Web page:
Before the spring monsoon here on the coast of Maine, I managed to get 5# of potatoes in Thurs evening. I'm trying the grow the spuds in the compost pile method. Certainly with bunnydoo, chicken house litter, grass clippings and leaves there should be ample nutrients to make spuds happy. I have two slicing and 2 paste tomato, broccoli, kale, lettuce and squash seedlings to plant. There will be more things to fill my 25x50 garden plus 2 8x 15 plots next to the back of my house.
Knock on wood, I don't have critter damage. The deer don't come into the yard and even the bear that was within 25 feet of the property line didn't come in. I think the smell of 4 German Shepherds is a deterrent. For smaller animals, my Maine Coon cat takes his job seriously. Now if someone can come up with a way to keep Jap Beetles away, I'll pay for it. They ruined my pole beans last year.

May 15, 2011 at 3:39 PM  
Blogger Sherrill said...

It really sounds like you have got it covered as far as protection from feeding all the wildlife.

Just the basics here: tomato and pepper plants, acorn squash, zuc's, peas, green bean, onions, garlic (last fall and looking great).

Lavendar is looking good this year, as well as my fruit trees, blueberries, and raspberries.

May 15, 2011 at 4:44 PM  
Blogger Zaira said...

I love the way rows of lettuce look planted all neatly on top of a soil mound <3

The soil around here is awful so we've got raised beds going. The zucchini are already in full production mode; my fridge is full of them! Our peppers, beans, tomatoes and watermelon are coming along nicely. Just planted some eggplant and our peas and green onions are chugging along.

Already planning the next round for late summer, can't wait!

May 15, 2011 at 5:10 PM  
Blogger Natalie said...

Lettuce looks gorgeous! I can't wait to cut the first salad out of my experimental lettuce containers this year. Also very pumped about trying the heirloom Romanesco broccoli for the first time.

Also, kind of weird, but I've heard that human urine helps deter lots of unwanted four-leggeds. I read an article where people in the UK peed on straw bales to get their compost kick-started and then put it on the garden, but they noticed they had very little animal pest problems that year. So there's always that... You could throw a party and tell all the guys to get to work on them, I guess?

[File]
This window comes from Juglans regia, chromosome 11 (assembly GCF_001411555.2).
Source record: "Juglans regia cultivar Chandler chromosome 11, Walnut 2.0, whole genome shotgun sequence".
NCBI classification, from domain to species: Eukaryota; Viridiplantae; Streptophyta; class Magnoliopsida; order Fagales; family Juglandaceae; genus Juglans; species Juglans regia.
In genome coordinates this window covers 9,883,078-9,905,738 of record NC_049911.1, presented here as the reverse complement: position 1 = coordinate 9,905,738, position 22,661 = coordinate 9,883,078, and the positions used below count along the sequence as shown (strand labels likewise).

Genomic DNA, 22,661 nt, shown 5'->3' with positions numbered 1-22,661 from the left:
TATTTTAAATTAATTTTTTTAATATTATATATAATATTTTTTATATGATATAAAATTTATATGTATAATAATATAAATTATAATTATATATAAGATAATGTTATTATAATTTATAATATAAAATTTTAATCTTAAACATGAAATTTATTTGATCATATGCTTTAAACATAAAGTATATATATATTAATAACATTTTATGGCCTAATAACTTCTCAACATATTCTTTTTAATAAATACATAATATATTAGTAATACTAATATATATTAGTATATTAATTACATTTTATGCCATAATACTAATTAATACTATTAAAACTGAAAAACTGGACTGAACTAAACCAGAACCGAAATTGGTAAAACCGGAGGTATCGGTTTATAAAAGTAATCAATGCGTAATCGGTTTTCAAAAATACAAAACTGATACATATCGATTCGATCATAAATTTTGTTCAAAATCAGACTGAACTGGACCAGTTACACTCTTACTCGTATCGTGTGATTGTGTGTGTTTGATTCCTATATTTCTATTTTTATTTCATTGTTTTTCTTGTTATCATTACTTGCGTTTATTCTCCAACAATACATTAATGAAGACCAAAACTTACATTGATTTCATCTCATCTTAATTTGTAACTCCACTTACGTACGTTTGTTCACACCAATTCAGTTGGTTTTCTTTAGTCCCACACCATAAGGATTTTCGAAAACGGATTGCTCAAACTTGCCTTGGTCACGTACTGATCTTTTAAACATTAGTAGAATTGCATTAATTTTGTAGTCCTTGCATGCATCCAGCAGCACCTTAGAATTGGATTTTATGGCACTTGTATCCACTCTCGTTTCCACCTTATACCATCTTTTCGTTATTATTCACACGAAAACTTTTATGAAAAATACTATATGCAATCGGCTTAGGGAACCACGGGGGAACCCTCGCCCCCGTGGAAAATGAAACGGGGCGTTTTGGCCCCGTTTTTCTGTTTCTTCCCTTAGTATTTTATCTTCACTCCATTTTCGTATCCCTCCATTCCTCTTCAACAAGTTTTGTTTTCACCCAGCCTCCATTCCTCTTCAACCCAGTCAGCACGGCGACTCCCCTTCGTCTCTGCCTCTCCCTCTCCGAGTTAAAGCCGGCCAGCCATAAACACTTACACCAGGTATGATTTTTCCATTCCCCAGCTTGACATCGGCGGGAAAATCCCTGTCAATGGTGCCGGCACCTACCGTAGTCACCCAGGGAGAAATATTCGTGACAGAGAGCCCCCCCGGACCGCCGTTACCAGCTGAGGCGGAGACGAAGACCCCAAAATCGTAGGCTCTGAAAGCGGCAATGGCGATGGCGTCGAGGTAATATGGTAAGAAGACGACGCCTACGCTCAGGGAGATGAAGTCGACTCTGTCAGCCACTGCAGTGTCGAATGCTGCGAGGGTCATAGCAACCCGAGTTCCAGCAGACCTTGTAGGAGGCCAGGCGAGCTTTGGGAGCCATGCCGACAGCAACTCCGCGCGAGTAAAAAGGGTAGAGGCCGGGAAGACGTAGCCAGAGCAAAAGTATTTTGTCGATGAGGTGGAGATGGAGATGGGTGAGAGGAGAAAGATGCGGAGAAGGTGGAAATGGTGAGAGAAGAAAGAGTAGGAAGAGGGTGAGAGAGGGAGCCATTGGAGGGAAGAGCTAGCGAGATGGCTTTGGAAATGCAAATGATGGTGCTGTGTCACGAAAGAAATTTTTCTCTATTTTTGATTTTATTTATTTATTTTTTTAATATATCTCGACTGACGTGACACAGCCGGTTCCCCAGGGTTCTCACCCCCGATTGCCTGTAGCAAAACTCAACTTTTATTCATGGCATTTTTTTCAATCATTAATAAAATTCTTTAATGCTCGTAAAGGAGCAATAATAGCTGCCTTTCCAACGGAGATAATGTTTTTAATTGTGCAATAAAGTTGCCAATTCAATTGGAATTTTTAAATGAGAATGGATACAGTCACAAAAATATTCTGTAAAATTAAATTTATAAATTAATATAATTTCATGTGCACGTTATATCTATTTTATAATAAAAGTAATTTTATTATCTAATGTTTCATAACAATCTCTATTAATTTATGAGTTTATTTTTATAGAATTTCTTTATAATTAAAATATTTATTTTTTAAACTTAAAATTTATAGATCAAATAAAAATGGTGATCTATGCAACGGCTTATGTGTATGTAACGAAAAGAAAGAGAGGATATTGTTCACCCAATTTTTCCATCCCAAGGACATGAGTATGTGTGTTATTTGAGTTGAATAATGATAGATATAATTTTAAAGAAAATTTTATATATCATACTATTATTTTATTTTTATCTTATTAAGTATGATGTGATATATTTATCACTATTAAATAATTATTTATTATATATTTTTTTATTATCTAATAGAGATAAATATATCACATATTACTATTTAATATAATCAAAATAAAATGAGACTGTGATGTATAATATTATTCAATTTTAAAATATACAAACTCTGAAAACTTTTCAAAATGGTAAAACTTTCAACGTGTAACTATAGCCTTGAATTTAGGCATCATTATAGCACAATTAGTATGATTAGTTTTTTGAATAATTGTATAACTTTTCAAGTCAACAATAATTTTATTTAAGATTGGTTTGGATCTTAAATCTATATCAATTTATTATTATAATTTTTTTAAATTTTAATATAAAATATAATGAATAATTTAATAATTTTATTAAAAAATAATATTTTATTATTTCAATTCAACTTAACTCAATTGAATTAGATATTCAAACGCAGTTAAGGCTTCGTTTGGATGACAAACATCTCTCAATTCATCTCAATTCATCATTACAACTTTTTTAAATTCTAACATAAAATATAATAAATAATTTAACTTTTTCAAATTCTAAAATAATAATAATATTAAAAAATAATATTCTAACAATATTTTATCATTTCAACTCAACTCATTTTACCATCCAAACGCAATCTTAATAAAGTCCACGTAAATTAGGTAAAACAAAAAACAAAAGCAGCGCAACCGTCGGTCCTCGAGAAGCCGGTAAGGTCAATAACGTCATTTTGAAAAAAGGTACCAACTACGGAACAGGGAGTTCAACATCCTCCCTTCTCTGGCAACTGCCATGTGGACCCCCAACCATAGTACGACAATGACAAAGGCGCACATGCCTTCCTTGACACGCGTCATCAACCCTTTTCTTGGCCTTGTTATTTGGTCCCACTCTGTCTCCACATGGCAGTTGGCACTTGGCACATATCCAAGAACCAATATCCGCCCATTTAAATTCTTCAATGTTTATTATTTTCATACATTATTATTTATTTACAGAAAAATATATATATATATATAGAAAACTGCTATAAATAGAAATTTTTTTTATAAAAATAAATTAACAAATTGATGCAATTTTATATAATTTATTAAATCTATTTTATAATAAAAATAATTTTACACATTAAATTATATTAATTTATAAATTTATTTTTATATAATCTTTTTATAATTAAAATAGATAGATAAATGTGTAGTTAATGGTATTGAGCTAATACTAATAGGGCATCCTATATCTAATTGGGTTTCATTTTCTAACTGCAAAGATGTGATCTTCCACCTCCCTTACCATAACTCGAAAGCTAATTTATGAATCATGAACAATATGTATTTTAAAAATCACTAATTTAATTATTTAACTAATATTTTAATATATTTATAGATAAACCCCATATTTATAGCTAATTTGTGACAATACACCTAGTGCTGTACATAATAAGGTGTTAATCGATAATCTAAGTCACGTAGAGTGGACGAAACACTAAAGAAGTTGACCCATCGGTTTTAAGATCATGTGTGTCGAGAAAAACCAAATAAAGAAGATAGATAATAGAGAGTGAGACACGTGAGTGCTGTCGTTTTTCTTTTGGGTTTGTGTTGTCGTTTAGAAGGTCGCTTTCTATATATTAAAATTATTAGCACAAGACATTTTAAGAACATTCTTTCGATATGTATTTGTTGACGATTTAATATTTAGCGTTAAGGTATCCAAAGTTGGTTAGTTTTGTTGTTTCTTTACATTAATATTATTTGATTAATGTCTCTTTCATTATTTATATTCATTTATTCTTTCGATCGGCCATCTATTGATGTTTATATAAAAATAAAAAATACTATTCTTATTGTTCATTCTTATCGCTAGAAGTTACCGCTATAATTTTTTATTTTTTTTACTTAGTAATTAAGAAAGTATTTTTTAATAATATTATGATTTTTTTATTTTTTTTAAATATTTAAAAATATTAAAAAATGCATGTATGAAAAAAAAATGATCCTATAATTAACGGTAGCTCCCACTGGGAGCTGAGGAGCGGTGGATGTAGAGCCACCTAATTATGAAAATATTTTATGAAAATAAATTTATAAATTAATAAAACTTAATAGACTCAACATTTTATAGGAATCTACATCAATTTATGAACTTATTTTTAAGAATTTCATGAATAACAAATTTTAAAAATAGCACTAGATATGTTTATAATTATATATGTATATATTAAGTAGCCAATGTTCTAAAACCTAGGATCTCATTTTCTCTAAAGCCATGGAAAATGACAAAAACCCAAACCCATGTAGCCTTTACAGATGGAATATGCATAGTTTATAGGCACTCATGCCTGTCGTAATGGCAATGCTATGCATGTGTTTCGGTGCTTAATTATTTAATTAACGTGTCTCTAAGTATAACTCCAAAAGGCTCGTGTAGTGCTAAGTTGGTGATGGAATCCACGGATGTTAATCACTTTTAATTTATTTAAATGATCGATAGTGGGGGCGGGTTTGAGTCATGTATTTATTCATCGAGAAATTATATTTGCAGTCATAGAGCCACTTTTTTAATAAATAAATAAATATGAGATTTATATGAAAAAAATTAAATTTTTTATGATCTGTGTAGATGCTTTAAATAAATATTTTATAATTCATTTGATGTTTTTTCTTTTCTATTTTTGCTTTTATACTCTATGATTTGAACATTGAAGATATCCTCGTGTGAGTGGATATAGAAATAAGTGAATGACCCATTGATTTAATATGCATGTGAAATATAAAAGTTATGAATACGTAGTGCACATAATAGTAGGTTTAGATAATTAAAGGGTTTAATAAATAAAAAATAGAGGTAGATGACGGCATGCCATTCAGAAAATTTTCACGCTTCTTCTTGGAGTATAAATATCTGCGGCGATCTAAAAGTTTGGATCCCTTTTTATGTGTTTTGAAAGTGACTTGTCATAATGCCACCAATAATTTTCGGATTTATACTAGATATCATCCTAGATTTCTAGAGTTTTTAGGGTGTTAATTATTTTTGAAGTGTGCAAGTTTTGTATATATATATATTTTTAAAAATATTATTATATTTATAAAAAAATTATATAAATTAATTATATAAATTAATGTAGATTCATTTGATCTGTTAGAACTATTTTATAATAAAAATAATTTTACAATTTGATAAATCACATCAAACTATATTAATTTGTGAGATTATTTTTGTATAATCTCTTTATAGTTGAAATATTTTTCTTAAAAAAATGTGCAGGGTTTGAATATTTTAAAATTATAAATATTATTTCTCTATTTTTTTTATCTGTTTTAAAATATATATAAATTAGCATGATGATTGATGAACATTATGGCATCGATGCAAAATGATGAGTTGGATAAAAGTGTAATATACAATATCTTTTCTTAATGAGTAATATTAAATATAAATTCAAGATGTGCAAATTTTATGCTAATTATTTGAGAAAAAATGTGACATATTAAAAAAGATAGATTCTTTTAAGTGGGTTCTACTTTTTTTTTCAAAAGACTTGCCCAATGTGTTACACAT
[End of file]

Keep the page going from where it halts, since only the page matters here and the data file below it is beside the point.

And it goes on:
May 15, 2011 at 5:53 PM  
Blogger Carol said...

Your lettuce looks great! We have a 50x50 garden. After 16 years of doing everything we could to deter the critters, including pepper spray, urine and electric wire, we broke down and bought 6' fencing. We used locust posts and ran the fence around, for added measure, we left the rabbit fencing that was already there along the bottom. This year we are running an electric wire across the top of the fence. The fence seems to have deterred the deer, but the racoons tore apart our corn last year. My husband also bought 8 little battery operated units that have a flashing LED that is supposed to frighten racoons, we'll see.

We grow corn, 12 different varieties of tomatoes (30 total plants, 14 varieties of peppers (40 total plants), zucchini,spaghetti squash,green beans, cucumbers,peas, chard,rhubarb, lettuce and many herbs. That is all inside the fence. We have several fruit trees, 5 blueberry bushes and we have a beautiful raspberry patch and this year we planted thornless blackberries. We garden organically and are very excited to see how the garden grows this year. Last year was our best year ever. Good luck!

May 15, 2011 at 7:03 PM  
Blogger Sue Sullivan said...

I've got broccoli, cabbages, cauliflower, brussel sprouts, bok choi, lettuce, carrots, spinach and (fool that I am) tomatoes in the ground so far. Waiting in the wings, or pots, as it were, are hot and sweet peppers, summer and winter squash, corn, zukes, pumpkins, gourds and a luffa or two for kicks. I've scattered herb and flower seeds among the crops and keep finding myself weeding all these little sprouts up before I remember, so I don't know what will actually survive my unintentional attacks. Oh, and the strawberry and raspberry perennial beds are looking great and the apple, cherry and pear trees have lots of blossoms.
I don't have deer problems being in a suburban yard, but I did read that running fishing line around your garden, at two levels (2 feet and 4 feet? I don't remember the height exactly) will freak out the deer because they can't see it in the dark but they can feel it. You might try that around your gardens.